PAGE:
As we know, fracking is truly horrendous for the environment — not only can it trigger earthquakes, but it can also result in oil spills, deforestation, and more. And recently, the U.K. unfortunately decided to lift its fracking ban, in an irresponsible attempt to temporarily mitigate the ongoing energy crisis.
On Sept. 8, the U.K.'s new Prime Minister, Liz Truss, said the country's decision "could get gas flowing in as soon as six months, where there is local support," according to CNBC.
"In light of Putin’s illegal invasion of Ukraine and weaponization of energy, strengthening our energy security is an absolute priority... we are going to ensure the U.K. is a net energy exporter by 2040," Business Secretary, Jacob Rees-Mogg, told Politico EU.
"To get there we will need to explore all avenues available to us through solar, wind, oil and gas production — so it’s right that we’ve lifted the pause [on fracking] to realize any potential sources of domestic gas."
However, experts don't expect prices to go down anytime soon, because it will take so long to reinvigorate the industry. And at this point, they aren't even sure how much gas will be available.
"Even if the risks proved to be manageable and acceptable, shale gas would only make a significant impact to U.K. supply if, over the next decade, thousands of successful wells were to be drilled," Andrew Aplin, Honorary Professor at Durham University, stated via Reuters.
Here's why the U.K.'s fracking ban was lifted:
On Thursday, Sept. 22, the U.K. government lifted its ban on fracking, in an attempt to increase nationwide energy supply after shying away from using Russian oil. According to CNBC, the government insists that fracking will help Britain become a net energy exporter within the next two decades.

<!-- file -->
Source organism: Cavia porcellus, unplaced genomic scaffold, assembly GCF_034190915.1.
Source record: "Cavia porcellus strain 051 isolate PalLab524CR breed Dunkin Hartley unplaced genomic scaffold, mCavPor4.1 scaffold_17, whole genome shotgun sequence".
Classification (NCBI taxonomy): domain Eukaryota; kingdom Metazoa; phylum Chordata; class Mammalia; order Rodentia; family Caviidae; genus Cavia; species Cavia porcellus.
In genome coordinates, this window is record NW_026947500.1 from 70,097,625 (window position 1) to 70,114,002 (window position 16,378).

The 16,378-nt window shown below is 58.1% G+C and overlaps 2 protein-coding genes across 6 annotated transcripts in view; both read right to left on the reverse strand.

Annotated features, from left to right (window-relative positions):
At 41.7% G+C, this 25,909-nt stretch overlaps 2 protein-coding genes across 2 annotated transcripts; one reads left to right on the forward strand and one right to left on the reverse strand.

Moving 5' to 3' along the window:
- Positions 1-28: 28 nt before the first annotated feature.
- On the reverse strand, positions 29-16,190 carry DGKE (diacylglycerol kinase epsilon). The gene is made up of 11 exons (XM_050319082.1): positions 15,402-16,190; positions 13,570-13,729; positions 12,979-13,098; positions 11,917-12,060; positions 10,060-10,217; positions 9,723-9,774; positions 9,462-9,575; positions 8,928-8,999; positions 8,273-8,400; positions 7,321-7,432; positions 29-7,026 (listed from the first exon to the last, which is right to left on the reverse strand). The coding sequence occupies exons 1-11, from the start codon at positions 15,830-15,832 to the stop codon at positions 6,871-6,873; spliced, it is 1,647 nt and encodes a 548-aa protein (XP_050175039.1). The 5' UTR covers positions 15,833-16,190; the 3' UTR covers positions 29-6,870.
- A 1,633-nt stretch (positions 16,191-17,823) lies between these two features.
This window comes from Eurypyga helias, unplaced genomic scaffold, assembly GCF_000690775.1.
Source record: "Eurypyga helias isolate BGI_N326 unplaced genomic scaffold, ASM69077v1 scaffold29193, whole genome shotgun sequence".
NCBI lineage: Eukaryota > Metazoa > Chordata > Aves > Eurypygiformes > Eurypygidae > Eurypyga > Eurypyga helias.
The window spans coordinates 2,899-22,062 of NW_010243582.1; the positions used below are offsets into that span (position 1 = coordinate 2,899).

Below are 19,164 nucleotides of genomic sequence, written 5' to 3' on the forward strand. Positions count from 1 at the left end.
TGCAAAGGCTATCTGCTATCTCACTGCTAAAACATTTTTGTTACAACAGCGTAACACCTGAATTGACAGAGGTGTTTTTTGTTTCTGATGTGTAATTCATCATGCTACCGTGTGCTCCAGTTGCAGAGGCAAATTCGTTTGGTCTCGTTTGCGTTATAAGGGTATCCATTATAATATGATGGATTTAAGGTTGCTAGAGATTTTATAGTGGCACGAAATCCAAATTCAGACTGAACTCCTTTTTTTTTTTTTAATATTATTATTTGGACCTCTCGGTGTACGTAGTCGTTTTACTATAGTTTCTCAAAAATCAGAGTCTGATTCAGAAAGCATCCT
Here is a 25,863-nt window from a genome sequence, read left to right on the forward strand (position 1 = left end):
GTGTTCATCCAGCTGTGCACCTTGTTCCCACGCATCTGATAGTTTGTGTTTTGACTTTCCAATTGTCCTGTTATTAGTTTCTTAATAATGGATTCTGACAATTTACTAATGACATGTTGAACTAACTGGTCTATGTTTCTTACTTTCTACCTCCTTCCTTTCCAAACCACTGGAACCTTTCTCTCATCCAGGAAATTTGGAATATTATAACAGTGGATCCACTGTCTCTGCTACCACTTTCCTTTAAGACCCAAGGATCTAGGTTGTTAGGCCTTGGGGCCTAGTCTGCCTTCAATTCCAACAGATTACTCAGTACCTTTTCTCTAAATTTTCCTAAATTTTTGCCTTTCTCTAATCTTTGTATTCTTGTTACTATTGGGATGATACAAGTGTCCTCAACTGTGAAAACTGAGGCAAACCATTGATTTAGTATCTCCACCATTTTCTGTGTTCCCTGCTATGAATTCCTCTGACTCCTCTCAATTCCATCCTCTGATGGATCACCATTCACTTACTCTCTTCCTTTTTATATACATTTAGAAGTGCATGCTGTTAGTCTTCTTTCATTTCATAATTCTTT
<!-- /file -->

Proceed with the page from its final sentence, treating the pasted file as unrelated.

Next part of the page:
The PM and business and energy chief also hope to increase the production of North Sea oil and gas, alongside various renewable energy projects such as solar, wind, and hydrogen.
The opinions on the fracking ban lift have been mixed — Cuadrilla, the company that previously various U.K. fracking wells, believes fracked gas could power buildings across the country within six months. However, there has been quite a bit of local pushback — only about 27 percent of the general population supported fracking, as of May 2022.
There are also many organizations and campaigns to continue banning fracking across the U.K., in addition to the Welsh and Scottish governments.
Even the country's Finance Minister, Kwasi Kwarteng, feels fracking is not only going to be useless for lowering energy prices, but it will do little to boost domestic energy in the short-term. "The situation we are facing is a price issue, not a security of supply issue," he tweeted. "Additional U.K. production won’t materially affect the wholesale market price.This includes fracking – U.K. producers won’t sell shale gas to U.K. consumers below the market price. They’re not charities."
What is the U.K.'s history of fracking?
The U.K. banned fracking in 2019, according to Politico EU. Shale gas production was banned when minor earthquakes were set off by the fracking process, and people started becoming very concerned.
Environmentalists also realized the country would not achieve its goal of net zero carbon emissions by 2050, so a change had to be made.
Many would be devastated to see fracking make a comeback in the U.K., as it would take a serious toll on the environment and wellbeing of the country's people. Hopefully, though, this will be the country's wakeup call to make a stronger push towards renewables.